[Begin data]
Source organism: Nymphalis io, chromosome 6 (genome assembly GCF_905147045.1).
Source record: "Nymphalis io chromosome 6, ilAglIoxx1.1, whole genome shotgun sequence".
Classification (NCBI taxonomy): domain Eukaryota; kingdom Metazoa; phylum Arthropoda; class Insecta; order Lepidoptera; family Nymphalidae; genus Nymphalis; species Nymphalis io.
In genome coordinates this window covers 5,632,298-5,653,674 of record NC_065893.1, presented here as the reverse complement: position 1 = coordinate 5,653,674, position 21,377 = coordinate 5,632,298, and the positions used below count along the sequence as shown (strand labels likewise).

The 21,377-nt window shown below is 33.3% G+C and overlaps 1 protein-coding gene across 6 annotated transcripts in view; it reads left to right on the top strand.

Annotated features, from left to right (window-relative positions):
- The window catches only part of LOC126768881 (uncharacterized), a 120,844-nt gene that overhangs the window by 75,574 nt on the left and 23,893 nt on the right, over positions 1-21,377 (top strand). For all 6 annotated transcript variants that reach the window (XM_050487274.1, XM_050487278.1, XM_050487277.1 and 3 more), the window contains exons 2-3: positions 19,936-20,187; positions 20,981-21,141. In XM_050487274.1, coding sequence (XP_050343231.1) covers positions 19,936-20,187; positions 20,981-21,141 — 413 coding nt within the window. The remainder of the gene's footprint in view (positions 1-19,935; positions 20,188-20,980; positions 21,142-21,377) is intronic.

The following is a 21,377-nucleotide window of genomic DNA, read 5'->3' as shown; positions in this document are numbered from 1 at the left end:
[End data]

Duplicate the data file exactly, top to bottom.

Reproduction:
Source organism: Nymphalis io, chromosome 6 (genome assembly GCF_905147045.1).
Source record: "Nymphalis io chromosome 6, ilAglIoxx1.1, whole genome shotgun sequence".
Classification (NCBI taxonomy): domain Eukaryota; kingdom Metazoa; phylum Arthropoda; class Insecta; order Lepidoptera; family Nymphalidae; genus Nymphalis; species Nymphalis io.
In genome coordinates this window covers 5,632,298-5,653,674 of record NC_065893.1, presented here as the reverse complement: position 1 = coordinate 5,653,674, position 21,377 = coordinate 5,632,298, and the positions used below count along the sequence as shown (strand labels likewise).

The 21,377-nt window shown below is 33.3% G+C and overlaps 1 protein-coding gene across 6 annotated transcripts in view; it reads left to right on the top strand.

Annotated features, from left to right (window-relative positions):
- The window catches only part of LOC126768881 (uncharacterized), a 120,844-nt gene that overhangs the window by 75,574 nt on the left and 23,893 nt on the right, over positions 1-21,377 (top strand). For all 6 annotated transcript variants that reach the window (XM_050487274.1, XM_050487278.1, XM_050487277.1 and 3 more), the window contains exons 2-3: positions 19,936-20,187; positions 20,981-21,141. In XM_050487274.1, coding sequence (XP_050343231.1) covers positions 19,936-20,187; positions 20,981-21,141 — 413 coding nt within the window. The remainder of the gene's footprint in view (positions 1-19,935; positions 20,188-20,980; positions 21,142-21,377) is intronic.

The following is a 21,377-nucleotide window of genomic DNA, read 5'->3' as shown; positions in this document are numbered from 1 at the left end: